Apr 13, 2011, 4:44 PM EDT
Excuse our lack of interest in saying much about last night’s Philly sports landscape. On the morning after, we’re still feeling about the same, which is to say more interested in gearing up for what will happen tonight than harping about a wasted sporting Friday (other than the Sixers, who managed a win). But, we do have just a few words about the Flyers to start it up today.
The Orange & Black did little to instill confidence in the playoff hopes of their fans, looking good early but ultimately failing to finish off a team they may face in the first round (if they’re lucky). The Penguins won in a shootout and took over a share of the Atlantic Division lead for the time being, and the Caps put the top seed in the East on ice simply by watching the Flyers lose. So what can we take from this game, if anything?
On the bright side, it was good to see the Briere line come to life, with Danny and Scott Hartnell each feeding each other for goals. Briere set up Hartnell from his office, and Scottie found a way to get the puck elevated from in close. Harts later fed Briere on a 2-on-1, and Danny found twine. Ville Leino was somewhat invisible, but it reminds me this was a line that didn’t come to life until the postseason started last year anyway. Maybe Friday night’s offensive jumpstart will get them going as a unit in time for the first round. Interestingly enough given that this game came in Briere’s former home, his 33rd goal of the season marks a career high.
Kris Versteeg looked energized early, scoring his first in a while on a shorthanded rush. I don’t want to say he’s been a bust so far, but I don’t think “disappointment” would be a stretch either. Considering he’ll be here for a while and not just serve as a late-season rental, it’s far too early to look at the trade value lost in a top pick being sent to Toronto for him. But the Flyers are in win-now mode, and he hasn’t done a lot to help in that regard. However, similar to the Briere line, we’re hoping Versteeg’s goal in the penultimate game of the season will help light him up for the playoffs. We’ll see.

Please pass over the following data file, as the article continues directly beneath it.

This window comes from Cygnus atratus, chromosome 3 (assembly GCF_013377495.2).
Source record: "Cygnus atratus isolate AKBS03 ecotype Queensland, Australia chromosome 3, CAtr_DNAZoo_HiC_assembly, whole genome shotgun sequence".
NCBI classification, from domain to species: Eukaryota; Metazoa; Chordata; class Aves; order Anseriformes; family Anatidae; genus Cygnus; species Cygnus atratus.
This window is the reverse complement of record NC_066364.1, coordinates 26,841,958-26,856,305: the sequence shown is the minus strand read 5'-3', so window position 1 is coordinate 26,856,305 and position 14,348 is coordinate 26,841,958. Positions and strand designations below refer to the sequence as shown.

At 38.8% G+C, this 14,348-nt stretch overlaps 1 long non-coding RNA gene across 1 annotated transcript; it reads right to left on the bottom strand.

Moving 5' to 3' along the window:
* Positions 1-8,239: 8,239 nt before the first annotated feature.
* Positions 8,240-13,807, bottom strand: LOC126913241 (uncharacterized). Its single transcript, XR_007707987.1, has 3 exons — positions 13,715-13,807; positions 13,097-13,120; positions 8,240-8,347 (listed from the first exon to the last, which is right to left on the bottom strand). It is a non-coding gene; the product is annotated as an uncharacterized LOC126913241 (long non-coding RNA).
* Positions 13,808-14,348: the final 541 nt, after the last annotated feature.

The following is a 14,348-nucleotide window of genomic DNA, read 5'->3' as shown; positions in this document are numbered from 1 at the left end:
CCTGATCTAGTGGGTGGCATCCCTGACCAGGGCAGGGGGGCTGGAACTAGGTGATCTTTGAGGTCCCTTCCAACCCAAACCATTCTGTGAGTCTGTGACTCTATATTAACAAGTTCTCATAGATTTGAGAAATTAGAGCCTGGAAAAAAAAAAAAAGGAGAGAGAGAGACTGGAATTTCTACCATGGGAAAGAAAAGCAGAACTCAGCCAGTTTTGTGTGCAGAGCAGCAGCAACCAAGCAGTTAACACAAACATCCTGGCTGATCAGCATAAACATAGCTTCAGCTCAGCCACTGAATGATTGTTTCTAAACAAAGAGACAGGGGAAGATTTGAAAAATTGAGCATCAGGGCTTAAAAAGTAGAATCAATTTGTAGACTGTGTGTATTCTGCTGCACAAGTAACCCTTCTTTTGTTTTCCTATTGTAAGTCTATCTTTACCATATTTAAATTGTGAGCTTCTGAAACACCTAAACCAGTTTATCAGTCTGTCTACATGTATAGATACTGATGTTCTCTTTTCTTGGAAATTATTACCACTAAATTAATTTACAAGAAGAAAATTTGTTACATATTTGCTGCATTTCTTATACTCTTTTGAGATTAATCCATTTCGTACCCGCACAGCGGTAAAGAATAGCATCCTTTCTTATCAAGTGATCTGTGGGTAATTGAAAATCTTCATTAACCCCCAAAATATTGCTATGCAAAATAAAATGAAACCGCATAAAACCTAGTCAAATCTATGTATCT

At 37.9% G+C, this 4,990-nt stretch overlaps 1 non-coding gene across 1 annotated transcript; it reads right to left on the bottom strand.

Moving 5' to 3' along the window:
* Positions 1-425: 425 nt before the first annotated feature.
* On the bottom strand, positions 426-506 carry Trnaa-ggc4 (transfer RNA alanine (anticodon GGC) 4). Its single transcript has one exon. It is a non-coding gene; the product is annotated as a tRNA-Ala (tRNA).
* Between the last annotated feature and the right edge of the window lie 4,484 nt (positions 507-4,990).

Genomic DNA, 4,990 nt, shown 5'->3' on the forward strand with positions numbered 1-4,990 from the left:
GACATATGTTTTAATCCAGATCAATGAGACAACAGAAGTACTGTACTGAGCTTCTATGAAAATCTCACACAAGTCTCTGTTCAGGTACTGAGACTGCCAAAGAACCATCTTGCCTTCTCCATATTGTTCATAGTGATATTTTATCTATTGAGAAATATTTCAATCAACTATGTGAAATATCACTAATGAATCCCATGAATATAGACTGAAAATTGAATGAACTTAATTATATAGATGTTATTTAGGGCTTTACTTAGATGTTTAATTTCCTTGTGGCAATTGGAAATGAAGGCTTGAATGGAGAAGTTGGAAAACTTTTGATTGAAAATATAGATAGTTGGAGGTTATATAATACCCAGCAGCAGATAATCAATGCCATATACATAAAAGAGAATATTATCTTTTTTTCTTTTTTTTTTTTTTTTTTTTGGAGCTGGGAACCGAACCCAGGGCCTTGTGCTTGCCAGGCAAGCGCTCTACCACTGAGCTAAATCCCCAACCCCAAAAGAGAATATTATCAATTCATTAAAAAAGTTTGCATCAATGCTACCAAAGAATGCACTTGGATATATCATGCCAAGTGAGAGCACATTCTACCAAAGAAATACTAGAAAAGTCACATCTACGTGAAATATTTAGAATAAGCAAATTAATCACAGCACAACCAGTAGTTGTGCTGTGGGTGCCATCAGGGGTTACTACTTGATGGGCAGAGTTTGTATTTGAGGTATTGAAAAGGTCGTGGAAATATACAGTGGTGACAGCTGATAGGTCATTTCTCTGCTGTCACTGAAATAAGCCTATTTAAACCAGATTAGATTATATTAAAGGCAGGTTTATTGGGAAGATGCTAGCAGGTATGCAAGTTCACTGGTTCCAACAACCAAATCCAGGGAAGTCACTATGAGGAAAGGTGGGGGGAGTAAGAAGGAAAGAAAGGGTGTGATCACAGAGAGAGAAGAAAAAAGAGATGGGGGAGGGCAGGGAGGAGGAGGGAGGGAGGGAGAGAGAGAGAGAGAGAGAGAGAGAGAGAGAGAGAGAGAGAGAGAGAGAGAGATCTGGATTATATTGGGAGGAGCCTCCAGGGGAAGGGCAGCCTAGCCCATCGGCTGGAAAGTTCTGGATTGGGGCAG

Claude Giroux notched his 51st assist, which was also his 100th NHL helper. No Flyer has had as many as 51 assists since the guy G is often compared to, Peter Forsberg (’05-’06).
Once again there were some saves by Sergei Bobrovsky that kept the Flyers in this one. Could he have come up with a few more? Sure, but that would have been asking a lot, and this one wasn’t on him by any stretch.
The defense’s inability to clear screens got the better of them again, and they also showed a susceptibility to odd-man rushes that left Bobrovsky high and dry. Nathan Gerbe deserves praise for his two-goal night, but especially this:
That’s just gorgeous on Gerbe’s part. However, if Sean O’Donnell clears the screen rather than doubles it, Bob eats that thing up. Setting a screen isn’t the most novel concept in hockey, but we’re seeing teams do it very well against the Flyers.
The hallmark of this team’s off season was adding defensive depth. Lately, we just haven’t seen the benefits of that. Maybe when Pronger’s back we will.
Odd-man rushes also led to Sabres goals, with one coming on a Sabre joining the rush off the bench, but the other one—the OT winner—highlighted another major Flyer problem lately. Hartnell blindly threw a puck into the offensive zone slot, perhaps forgetting that with only four skaters on the ice, it’s a lot less likely someone will be there. The rush went the other way, Matt Carle fell, and the game was over.
Just a disaster at both ends. The Flyers continue to be a little too confident with the puck, either in carrying it too long into traffic or making passes that end up on the stat sheet as turnovers.
This was an important game against a team they may see in the postseason, and despite a strong first period, the Flyers let up and the Sabres showed them what any playoff-caliber team is capable of doing if you back off.
Tonight, the Flyers will host the Islanders in the regular season finale. Win, and they still take the Atlantic Division and lock up the second seed despite a woeful month of hockey, regardless of what Pittsburgh does in their final game. Lose, and they extend their season-long losing streak to six games and add a new line to the definition of backing into the playoffs, especially if the Pens win their final game and take the Atlantic in the season’s final weekend.
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